We are what we do. It’s so simple really yet it’s easy to forget. Each and every day throughout our lives we make multiple decisions about what we will do with the day, moment or hour. How will you react to something specific when it happens whether it’s good or bad? What decisions will you make?
If you haven’t visited the TED site on the Internet, give yourself a treat and go browse their large video collection of inspiring speakers. It started out (in 1984) as a conference bringing together people from three worlds: Technology, Entertainment, and Design. Since then, its scope has become ever broader. Along with two annual conferences — the TED Conference in Long Beach and Palm Springs each spring, they offer TED Global. It’s a conference in Edinburgh each summer. They have started a TED Fellows program and TEDX programs. And, There’s the annual TED Prize. Michael Karnjanaprakorn, a 2007 Brandcenter grad just became the first TED fellow to be featured on their blog. Michael’s created Skillshare, an online educational company that allows anyone to share their knowledge with people interested in gaining it.
I love TED’s choice in visionary speakers. Each video features a riveting talk by a remarkable person. All these talks over the years have been filmed and all are free to anyone in the world. Not much on TV is half as good as spending 20 minutes being inspired by one of the gracious people sharing their vision. Sometimes I DO treat myself to two TED talks at the end of a day.
The last three weeks have been very productive for me in a number of ways and I feel good about the decision to spend time both working in advertising and racing my boat. I’ve been lucky to have had the opportunity to put in a lot of time out on the water in two big Chesapeake Bay regattas during the past two weekends.
Allow me to share some of what I’ve accomplished during this time, not to pat myself on the back but to make the point that I do choose to make my hours count.
In the pro-bono area I recently created 2 small space ads and flyers for our town’s Village Improvement Association and its Farmers Market and Concert Series. I’ve started a public relations and communications plan to help launch a book that I’ve committed to design on the unique architecture in Irvington, tentatively called “Irvington, America’s Village”. I created a quick poster to help ramp up the news about a new regatta for Rappahannock River Yacht Club and continued working on a blog and Facebook page for this group’s Typhoon racers.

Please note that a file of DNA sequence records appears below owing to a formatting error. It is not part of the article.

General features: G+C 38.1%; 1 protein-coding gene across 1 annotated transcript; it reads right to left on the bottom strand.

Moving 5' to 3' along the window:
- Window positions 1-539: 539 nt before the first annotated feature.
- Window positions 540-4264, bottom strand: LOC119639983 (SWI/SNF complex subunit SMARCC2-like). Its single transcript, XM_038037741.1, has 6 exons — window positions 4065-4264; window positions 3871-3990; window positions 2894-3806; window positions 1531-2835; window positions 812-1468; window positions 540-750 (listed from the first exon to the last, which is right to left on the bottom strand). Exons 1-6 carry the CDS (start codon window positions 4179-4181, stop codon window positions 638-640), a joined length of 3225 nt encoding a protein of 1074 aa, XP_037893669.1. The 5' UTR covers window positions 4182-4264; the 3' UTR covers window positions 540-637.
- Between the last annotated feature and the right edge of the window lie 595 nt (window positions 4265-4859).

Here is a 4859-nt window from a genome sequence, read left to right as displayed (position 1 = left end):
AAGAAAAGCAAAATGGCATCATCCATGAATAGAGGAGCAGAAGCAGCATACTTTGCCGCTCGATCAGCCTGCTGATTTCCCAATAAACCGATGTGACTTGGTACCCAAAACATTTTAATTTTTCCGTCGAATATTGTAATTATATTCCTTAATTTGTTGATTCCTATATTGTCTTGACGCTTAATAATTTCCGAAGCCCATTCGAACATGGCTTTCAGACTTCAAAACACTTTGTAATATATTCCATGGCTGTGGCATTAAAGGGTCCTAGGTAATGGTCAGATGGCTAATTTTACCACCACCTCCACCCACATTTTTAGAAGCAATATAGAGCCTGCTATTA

Bags and T-Shirts for Rappahannock River Yacht Club’s new Regatta were needed and I took care of it. Racers loved their shirts and the canvas bags that were given away as door prizes. Larger, more impressive versions of the one here were given as “trophies” for race winners instead of the usual, engraved Jefferson Cups.
I’ve finished a “big-picture” review of an agency’s communications and new business plan. It’s with a professional proofreader, now. They contacted me after seeing my post on this blog called “To Hell With New York”. That post focuses on choosing your mentors carefully and taking the time to really focus on your goals. Working on my new startup business idea, I’ve met via phone, with my former grad assistant and current Director of Marketing for Converse, Greg Gailbraith. Greg is an international branding leader, having worked in marketing for both Converse and Nike for over 15 years. Additionally, I enjoyed a great meeting with Jerry Gorde, Founder of VATEX. Jerry is a lifetime advocate for an economically just society. His company VATEX, founded 35 years ago, is a four-time INC 500 company. He graciously spent half a day with me discussing the pros and cons of my startup, helping me better form ideas about it and its niche. A 25 year member of the Social Venture Network, Jerry’s experiences and connections with successful founders and investors behind startups is vast. You may be familiar with a few. They include the founders of: Ben & Jerry’s, Tom’s of Maine, Stoneyfield Farm, Seventh Generation, Eileen Fisher, Bright Horizons, Birkenstock, and more.